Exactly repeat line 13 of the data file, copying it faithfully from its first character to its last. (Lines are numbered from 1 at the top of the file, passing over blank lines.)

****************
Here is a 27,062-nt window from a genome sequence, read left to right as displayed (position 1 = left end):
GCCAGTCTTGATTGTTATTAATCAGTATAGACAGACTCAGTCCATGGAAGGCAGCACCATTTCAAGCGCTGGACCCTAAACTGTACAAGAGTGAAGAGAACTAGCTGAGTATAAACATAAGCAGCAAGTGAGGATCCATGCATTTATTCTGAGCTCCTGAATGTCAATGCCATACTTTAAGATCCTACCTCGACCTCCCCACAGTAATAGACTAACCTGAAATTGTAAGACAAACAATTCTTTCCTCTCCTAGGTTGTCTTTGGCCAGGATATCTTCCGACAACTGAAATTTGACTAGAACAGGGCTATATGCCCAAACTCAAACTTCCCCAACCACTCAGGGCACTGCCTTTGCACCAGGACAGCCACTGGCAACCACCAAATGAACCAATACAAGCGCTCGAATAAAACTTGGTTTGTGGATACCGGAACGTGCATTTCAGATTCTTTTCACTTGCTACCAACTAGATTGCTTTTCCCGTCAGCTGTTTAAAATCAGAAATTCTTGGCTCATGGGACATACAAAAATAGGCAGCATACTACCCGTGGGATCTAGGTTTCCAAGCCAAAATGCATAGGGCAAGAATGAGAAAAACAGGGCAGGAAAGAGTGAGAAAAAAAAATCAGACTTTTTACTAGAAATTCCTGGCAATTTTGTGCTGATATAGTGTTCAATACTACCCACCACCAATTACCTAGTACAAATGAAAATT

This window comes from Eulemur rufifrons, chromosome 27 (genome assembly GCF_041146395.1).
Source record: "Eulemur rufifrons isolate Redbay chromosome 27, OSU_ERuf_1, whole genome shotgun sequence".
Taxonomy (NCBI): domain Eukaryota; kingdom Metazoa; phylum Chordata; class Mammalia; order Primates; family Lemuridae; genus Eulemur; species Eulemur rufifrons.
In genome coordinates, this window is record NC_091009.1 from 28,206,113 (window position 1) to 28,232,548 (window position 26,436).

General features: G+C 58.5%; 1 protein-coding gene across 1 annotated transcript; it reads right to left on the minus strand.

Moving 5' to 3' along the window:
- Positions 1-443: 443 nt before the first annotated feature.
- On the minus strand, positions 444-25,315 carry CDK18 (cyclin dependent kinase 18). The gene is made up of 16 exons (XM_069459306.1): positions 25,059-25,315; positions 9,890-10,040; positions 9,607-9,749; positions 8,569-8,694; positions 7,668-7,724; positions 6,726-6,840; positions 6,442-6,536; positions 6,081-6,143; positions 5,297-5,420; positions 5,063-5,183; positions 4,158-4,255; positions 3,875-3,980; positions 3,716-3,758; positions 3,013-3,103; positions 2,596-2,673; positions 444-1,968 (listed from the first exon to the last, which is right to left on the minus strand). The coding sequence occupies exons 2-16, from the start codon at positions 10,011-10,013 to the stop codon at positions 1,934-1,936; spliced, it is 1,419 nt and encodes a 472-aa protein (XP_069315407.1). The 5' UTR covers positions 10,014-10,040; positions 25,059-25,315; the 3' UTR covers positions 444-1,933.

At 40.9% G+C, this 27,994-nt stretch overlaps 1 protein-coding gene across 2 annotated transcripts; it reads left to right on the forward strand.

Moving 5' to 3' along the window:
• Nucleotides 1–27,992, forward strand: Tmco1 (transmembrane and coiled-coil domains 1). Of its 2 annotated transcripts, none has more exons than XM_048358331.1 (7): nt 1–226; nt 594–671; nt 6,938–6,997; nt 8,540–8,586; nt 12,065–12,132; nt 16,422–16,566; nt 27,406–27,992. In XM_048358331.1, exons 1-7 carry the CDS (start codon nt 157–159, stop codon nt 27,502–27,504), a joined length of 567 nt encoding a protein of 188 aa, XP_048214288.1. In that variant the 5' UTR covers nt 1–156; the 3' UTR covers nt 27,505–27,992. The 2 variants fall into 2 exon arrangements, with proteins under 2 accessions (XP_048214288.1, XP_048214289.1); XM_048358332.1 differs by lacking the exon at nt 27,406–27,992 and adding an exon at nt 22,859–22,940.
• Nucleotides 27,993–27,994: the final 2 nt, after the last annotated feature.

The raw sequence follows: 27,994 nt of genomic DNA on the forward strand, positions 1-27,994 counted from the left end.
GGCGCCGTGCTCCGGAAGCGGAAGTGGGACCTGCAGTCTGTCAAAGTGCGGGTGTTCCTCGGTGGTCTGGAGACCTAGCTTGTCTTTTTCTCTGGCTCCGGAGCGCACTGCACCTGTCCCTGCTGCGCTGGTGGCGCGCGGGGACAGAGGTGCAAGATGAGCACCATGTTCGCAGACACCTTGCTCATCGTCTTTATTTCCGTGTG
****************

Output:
• Nucleotides 1–27,992, forward strand: Tmco1 (transmembrane and coiled-coil domains 1). Of its 2 annotated transcripts, none has more exons than XM_048358331.1 (7): nt 1–226; nt 594–671; nt 6,938–6,997; nt 8,540–8,586; nt 12,065–12,132; nt 16,422–16,566; nt 27,406–27,992. In XM_048358331.1, exons 1-7 carry the CDS (start codon nt 157–159, stop codon nt 27,502–27,504), a joined length of 567 nt encoding a protein of 188 aa, XP_048214288.1. In that variant the 5' UTR covers nt 1–156; the 3' UTR covers nt 27,505–27,992. The 2 variants fall into 2 exon arrangements, with proteins under 2 accessions (XP_048214288.1, XP_048214289.1); XM_048358332.1 differs by lacking the exon at nt 27,406–27,992 and adding an exon at nt 22,859–22,940.